Hopkins: To probe what White Americans’ racial attitudes had to do with their views on the ACA, I conducted a series of survey experiments using “priming”—a subtle cue that foregrounds race in the reader’s mind, such as a reminder of the millions of Black and Latino beneficiaries from the law. I found little evidence that priming race-related considerations changed respondents’ attitudes towards the ACA in the short-term.
Does that mean that White racial attitudes and prejudices are irrelevant? No, not necessarily. There’s extensive scholarship showing that racial attitudes are closely related to political partisanship. So when we observe that Democrats and Republicans are staunchly divided on the ACA, some of that divide may emerge from their differing racial attitudes and their differing narratives about public policies and deservingness.
The book argues that “status quo bias” was a more powerful force than leaders’ policymaking and messaging tools. Can you explain more about that and what the implications are for future reforms?
Hopkins: For generations, political scientists have observed that the status quo—the existing policy—is hard to displace. Partially, this immobility is grounded in public policymaking, and in the incredible challenge of getting new legislation through both houses of Congress and then signed by the president, especially in the face of interest-group opposition.
What I show in the book, though, is that the bias towards the status quo isn’t just a feature of our institutions—it’s also a feature of public opinion and political psychology. Initially, the ACA was a disruptive reform, and many Americans viewed it skeptically.
But slowly, it came to be the status quo, and by 2017, when the Republicans were finally positioned to repeal it, they found themselves fighting against the ACA.
Last month economists Liran Einav and Amy Finkelstein published a book, We’ve Got You Covered, arguing for scrapping our piecemeal coverage and replacing it with basic care free care for all, with the ability to buy supplemental coverage. What are the lessons from the ACA for those who want to advance that proposal?
Hopkins: Our health system is extraordinarily complex and costly, and so the impulse to streamline the current system from two experts is both understandable and quite valuable.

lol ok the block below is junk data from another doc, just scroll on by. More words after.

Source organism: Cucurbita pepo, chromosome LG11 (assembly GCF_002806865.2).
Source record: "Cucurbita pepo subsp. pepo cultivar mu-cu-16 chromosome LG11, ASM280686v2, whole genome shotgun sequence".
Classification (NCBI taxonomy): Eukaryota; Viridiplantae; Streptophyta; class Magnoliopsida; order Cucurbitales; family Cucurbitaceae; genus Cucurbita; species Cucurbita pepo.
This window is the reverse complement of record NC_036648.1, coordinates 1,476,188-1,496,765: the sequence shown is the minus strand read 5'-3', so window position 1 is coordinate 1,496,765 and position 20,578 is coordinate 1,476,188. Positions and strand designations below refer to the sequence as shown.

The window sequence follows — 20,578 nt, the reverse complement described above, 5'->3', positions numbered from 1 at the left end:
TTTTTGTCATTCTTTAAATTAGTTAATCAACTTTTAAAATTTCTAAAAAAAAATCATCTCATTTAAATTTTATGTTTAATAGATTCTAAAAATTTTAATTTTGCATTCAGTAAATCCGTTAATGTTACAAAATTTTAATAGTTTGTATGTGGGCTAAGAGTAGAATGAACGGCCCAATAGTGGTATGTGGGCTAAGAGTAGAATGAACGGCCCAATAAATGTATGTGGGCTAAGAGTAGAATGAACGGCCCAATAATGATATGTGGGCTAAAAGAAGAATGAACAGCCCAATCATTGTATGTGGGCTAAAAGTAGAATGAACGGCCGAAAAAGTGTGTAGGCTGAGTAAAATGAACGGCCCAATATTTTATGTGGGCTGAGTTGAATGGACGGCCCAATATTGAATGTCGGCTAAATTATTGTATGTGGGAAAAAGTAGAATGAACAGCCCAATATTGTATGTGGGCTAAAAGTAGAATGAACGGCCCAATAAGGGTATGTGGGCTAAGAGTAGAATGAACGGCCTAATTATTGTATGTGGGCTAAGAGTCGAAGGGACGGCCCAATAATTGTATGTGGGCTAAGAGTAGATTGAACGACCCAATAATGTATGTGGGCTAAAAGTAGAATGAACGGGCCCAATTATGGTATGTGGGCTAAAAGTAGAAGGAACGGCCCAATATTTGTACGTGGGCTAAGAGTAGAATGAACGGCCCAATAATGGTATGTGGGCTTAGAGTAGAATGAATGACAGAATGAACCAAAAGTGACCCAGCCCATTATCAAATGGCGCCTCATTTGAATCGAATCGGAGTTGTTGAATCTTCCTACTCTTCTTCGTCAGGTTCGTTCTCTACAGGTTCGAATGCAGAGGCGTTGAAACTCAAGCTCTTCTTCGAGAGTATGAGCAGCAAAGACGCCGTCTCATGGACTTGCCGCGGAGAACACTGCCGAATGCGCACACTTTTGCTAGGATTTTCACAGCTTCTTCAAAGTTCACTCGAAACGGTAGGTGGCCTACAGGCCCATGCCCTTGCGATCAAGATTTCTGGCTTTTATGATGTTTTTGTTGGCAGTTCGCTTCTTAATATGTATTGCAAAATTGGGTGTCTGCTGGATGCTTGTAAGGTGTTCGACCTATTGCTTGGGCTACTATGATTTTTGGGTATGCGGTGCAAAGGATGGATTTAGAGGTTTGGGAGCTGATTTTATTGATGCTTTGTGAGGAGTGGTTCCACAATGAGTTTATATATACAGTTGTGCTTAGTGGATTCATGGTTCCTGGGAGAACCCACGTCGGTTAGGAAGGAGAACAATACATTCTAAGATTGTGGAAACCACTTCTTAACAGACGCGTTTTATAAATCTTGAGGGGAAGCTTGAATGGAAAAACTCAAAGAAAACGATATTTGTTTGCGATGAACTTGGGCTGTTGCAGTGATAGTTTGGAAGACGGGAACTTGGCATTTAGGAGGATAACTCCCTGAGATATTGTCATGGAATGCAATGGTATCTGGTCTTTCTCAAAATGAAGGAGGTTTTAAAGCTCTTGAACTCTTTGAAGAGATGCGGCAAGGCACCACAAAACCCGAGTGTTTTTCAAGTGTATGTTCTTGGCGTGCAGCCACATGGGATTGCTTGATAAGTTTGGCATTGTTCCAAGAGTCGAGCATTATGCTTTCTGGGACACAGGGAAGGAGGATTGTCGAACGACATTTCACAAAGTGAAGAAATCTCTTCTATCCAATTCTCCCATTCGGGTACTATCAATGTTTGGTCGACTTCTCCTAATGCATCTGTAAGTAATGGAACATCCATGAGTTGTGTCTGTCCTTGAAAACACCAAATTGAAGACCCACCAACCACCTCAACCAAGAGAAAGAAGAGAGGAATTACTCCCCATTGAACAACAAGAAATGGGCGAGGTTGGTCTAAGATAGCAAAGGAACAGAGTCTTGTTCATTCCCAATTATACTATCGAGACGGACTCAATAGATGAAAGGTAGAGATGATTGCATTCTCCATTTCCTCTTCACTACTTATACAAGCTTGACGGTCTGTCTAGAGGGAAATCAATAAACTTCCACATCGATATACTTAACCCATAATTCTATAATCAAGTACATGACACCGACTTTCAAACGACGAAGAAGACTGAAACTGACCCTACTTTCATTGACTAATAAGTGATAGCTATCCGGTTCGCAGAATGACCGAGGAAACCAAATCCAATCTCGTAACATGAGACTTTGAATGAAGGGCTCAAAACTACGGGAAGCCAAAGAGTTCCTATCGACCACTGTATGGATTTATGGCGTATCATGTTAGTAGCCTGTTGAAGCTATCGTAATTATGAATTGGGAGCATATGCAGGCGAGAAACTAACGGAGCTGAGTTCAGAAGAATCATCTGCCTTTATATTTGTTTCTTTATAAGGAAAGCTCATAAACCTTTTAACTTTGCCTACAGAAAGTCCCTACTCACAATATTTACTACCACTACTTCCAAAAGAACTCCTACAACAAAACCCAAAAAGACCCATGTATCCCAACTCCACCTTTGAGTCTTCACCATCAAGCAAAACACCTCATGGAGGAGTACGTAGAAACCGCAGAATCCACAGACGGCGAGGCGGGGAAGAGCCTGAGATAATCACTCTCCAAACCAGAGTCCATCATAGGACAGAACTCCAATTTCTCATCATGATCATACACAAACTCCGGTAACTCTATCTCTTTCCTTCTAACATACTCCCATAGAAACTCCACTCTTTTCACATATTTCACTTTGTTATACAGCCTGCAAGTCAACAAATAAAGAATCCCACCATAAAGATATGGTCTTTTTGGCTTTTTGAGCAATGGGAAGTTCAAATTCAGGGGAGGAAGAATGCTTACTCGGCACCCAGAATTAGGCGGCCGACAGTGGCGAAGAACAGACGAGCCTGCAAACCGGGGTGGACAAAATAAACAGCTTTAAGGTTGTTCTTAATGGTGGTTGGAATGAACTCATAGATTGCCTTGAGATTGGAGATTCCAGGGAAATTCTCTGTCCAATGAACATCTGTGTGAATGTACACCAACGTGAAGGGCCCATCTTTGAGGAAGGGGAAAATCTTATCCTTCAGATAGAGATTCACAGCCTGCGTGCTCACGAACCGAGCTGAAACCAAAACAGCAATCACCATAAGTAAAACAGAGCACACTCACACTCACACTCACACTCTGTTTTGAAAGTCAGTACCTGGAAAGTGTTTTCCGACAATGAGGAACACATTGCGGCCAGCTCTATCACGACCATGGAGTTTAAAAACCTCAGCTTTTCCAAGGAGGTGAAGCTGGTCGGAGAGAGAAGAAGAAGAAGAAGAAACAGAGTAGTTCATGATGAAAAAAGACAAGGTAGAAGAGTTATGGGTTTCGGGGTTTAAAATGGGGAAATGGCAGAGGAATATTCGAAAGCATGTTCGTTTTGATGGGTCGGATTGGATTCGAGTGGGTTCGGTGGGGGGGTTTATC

But the current system’s complexity is a product of American politics, and having studied the ACA closely, I am confident in saying that it was about the most ambitious health care reform that could have passed Congress, been enacted into law, and withstood the political and legal challenges that followed for over a decade.
Given that history, a more disruptive health reform, even if it were in service of a more streamlined, cost-effective system, seems highly unlikely anytime soon.
A year ago Congress passed the Inflation Reduction Act which includes provisions to lower premiums and prescription drug costs. Recent polling data shows that less than a quarter of the public is aware of these new policies. What advice do you have for those working to implement them?
Hopkins: In critical ways, the Inflation Reduction Act is a product of the lessons of the ACA and its bitter political battles. The act was largely designed to avoid a carbon tax or other direct costs on Americans, instead providing large-scale subsidies to move the American economy towards renewable energy. I think that’s a direct outgrowth of the Democrats’ experience with the individual mandate in the ACA, which was consistently among the legislation’s least popular features.
The authors of the Inflation Reduction Act already internalized one key lesson of the ACA—they built a policy that was heavy on carrots and light on sticks. Policymakers should focus on designing good policies, and evaluating them based on whether they achieve their aims and can survive a shift in the political winds.